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Intertech has a new class for Java developers!  It is called Complete Hibernate and JPA.  You can find out more details here.  This class teaches Hibernate 4.2 and JPA 2.  Even though Hibernate 5 is not yet out, it also discusses a few anticipated features of Hibernate 5.

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Covering native and spec-driven APIs

Some project teams continue to use Hibernate and its native API and non-specification defined features for their application’s persistence layer.   Meanwhile, project teams that are attempting to keep to the Java and Java EE specifications for complete application layer transportability and best-of-breed implementation selection use JPA (often picking Hibernate as their JPA implementation of choice).  This class is meant to address both developer groups and allow those picking a persistence path to see the advantages/disadvantages of both native Hibernate and specification-driven JPA implementations.

Covering Annotation and XML Mapping

Importantly, the class not only covers native Hibernate and JPA APIs, it also covers both annotation and XML forms of persistence mapping.  When mapping Java objects and their associations to other objects to database tables, developers have to choose between Hibernate mapping or JPA forms of mapping.  So in reality, the class covers four (4) different ways to map entities and their associations to a database:  JPA annotations, JPA XML, Hibernate XML, and Hibernate annotations.  There are times when annotating the code isn’t appropriate and XML mapping provides an alternative.  This class teaches students how to use either form of entity persistence mapping as well as the pros/cons to each approach.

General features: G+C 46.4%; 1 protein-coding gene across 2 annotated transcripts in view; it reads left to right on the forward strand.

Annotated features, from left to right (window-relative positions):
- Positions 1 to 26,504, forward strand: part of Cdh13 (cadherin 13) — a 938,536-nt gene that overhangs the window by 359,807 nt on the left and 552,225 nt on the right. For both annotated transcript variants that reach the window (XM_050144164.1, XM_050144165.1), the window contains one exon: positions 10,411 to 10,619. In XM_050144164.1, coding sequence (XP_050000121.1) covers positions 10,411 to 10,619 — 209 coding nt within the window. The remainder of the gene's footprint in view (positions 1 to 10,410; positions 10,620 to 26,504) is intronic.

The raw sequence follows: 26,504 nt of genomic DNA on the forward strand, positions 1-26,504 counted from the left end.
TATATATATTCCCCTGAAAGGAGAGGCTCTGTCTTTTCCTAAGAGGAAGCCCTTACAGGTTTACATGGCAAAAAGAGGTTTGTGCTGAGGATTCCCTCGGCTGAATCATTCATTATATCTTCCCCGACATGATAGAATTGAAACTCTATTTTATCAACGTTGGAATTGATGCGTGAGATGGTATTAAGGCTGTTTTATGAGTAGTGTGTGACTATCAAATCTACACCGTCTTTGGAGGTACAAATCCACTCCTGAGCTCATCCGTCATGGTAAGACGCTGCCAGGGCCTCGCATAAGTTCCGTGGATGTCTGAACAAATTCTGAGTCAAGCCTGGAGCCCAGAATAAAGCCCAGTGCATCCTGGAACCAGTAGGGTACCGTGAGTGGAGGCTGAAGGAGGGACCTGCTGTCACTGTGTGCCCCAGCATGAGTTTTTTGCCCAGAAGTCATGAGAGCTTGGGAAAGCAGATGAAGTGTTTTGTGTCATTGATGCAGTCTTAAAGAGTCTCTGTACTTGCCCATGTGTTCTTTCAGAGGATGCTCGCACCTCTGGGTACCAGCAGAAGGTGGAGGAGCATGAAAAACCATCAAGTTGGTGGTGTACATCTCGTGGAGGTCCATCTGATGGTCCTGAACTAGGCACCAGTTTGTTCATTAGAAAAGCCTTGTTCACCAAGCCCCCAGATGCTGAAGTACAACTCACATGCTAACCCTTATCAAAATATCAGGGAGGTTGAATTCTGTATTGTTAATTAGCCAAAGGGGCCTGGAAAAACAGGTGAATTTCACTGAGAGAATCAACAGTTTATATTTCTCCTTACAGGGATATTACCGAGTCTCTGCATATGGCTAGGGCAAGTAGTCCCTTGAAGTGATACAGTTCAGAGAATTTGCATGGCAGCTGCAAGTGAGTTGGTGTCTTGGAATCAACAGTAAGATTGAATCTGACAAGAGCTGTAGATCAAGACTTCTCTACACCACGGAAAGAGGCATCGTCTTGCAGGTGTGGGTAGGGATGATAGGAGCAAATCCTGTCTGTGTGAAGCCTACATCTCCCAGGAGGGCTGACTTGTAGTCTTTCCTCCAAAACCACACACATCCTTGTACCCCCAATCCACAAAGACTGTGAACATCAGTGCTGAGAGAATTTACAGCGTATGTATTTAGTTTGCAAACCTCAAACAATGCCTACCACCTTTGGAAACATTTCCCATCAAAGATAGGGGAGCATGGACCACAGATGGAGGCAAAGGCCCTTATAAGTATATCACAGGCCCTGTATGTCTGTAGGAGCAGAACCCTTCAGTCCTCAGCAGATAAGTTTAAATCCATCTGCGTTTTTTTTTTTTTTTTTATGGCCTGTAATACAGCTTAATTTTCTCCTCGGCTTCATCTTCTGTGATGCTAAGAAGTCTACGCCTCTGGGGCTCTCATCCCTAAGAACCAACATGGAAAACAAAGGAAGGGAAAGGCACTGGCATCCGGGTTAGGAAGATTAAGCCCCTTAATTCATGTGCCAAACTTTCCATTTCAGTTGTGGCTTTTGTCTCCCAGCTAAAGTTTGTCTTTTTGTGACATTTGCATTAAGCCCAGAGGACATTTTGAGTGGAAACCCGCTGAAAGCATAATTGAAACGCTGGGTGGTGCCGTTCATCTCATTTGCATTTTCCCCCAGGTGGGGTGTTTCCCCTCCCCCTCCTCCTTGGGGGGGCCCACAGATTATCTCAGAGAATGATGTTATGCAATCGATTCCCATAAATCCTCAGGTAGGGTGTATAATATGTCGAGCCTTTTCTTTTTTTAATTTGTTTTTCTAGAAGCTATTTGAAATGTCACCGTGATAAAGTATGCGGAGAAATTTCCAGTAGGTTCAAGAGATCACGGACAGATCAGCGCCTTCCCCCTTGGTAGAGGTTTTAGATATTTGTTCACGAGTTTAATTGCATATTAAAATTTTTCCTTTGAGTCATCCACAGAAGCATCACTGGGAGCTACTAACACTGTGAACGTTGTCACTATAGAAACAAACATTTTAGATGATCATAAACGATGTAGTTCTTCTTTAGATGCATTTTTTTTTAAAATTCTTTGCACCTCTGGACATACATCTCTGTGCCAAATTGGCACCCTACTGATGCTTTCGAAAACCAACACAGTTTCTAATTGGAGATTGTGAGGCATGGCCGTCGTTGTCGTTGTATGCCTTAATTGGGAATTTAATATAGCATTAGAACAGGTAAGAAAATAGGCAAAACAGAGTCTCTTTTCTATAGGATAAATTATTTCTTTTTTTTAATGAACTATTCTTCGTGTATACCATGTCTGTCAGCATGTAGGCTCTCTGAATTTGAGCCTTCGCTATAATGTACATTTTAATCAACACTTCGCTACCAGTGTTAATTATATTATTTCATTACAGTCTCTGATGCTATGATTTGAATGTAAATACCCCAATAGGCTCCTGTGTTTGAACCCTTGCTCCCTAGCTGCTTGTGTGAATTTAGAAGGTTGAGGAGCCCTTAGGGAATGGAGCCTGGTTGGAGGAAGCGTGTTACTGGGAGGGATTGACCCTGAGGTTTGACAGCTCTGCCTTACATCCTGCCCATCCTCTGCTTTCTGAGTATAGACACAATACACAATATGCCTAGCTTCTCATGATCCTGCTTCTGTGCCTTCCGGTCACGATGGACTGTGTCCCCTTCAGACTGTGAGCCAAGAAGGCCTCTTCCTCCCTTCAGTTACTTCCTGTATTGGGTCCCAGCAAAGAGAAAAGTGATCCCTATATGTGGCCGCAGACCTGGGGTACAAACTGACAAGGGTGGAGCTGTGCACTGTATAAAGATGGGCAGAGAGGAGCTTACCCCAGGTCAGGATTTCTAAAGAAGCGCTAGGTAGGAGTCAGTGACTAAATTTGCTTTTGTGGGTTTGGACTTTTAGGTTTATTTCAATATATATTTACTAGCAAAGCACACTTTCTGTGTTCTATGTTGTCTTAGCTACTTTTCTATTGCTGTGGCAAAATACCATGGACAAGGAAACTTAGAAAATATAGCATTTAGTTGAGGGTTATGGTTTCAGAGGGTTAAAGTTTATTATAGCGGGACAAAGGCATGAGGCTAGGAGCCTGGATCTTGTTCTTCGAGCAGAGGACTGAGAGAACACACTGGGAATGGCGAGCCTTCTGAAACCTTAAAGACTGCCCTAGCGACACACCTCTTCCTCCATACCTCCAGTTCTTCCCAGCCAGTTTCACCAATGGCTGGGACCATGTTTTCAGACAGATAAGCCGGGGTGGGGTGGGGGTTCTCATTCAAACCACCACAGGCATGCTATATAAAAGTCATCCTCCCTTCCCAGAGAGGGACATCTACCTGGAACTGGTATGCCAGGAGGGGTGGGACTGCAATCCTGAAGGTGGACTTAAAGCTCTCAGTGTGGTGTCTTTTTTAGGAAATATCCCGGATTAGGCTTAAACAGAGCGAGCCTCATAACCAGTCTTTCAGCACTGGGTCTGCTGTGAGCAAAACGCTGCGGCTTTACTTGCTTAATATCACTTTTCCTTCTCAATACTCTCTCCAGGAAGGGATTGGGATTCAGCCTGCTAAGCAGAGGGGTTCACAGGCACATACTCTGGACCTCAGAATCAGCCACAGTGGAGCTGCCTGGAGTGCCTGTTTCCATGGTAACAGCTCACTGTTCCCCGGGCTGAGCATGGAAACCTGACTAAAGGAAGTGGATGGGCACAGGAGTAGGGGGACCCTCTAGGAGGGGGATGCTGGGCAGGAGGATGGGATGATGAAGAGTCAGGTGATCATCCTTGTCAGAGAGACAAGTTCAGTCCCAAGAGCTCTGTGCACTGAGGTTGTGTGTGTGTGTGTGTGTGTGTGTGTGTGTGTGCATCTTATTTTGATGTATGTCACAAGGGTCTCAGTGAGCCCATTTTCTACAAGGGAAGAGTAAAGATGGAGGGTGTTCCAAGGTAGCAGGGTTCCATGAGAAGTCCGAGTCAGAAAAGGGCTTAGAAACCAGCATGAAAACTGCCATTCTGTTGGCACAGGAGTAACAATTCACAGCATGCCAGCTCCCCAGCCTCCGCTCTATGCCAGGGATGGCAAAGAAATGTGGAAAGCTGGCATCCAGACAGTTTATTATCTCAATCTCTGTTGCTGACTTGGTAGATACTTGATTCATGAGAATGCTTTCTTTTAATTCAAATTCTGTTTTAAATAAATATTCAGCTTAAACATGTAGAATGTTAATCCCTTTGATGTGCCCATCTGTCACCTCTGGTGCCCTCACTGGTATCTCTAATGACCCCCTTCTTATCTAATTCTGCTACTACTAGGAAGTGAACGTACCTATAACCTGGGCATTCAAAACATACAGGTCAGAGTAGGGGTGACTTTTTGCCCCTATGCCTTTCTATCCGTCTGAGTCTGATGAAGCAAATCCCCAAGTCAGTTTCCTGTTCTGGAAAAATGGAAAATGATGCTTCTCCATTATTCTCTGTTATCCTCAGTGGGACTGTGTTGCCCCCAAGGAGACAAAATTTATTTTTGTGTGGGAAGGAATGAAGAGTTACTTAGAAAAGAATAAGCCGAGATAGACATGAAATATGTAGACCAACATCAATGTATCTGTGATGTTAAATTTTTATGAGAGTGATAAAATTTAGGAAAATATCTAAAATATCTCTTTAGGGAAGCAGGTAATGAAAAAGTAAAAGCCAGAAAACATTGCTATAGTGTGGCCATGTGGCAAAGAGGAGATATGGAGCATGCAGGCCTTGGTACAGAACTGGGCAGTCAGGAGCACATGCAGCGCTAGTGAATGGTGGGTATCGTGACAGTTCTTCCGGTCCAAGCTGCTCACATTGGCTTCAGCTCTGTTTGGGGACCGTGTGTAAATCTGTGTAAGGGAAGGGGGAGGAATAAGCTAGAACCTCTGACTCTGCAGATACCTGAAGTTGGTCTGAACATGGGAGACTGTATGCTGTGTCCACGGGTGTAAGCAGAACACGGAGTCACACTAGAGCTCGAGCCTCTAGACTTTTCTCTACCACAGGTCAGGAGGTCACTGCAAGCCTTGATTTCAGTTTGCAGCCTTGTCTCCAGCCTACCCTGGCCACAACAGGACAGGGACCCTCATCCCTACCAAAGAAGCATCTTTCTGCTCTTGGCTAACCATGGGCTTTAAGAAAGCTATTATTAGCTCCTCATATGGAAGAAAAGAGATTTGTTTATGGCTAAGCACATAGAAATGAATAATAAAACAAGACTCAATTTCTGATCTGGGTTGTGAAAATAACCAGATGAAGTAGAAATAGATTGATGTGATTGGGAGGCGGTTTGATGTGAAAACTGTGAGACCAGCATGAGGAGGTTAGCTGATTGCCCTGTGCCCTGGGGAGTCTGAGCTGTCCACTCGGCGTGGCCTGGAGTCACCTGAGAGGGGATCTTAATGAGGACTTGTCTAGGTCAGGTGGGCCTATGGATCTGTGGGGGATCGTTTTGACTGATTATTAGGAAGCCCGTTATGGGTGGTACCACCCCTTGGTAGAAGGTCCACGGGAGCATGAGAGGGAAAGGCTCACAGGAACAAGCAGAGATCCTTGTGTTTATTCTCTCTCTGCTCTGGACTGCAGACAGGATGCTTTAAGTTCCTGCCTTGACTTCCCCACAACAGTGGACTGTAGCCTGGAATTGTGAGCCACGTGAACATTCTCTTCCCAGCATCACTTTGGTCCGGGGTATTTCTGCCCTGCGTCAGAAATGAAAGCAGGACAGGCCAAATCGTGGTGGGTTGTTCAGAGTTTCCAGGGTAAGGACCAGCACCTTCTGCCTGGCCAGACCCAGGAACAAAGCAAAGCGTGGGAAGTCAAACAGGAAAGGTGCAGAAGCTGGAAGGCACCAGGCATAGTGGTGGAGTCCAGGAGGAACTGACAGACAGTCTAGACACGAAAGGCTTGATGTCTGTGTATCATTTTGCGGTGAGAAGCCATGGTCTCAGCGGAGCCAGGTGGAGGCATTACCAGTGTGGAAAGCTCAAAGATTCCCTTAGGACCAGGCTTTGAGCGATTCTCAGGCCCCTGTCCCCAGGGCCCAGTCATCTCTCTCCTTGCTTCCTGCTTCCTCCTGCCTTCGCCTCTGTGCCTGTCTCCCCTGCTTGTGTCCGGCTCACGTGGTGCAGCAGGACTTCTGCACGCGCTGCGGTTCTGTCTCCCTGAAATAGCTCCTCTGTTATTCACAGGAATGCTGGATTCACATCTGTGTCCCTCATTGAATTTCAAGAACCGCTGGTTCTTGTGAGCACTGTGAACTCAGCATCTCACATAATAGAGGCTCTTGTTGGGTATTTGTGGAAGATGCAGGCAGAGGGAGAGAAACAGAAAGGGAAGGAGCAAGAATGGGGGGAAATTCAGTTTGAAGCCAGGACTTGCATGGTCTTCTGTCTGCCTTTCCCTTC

Along with the APIs and persistence mapping, the class provides an understanding of transitive persistence, lazy/eager loading, transactions, and concurrency controls.  Sign up for class today!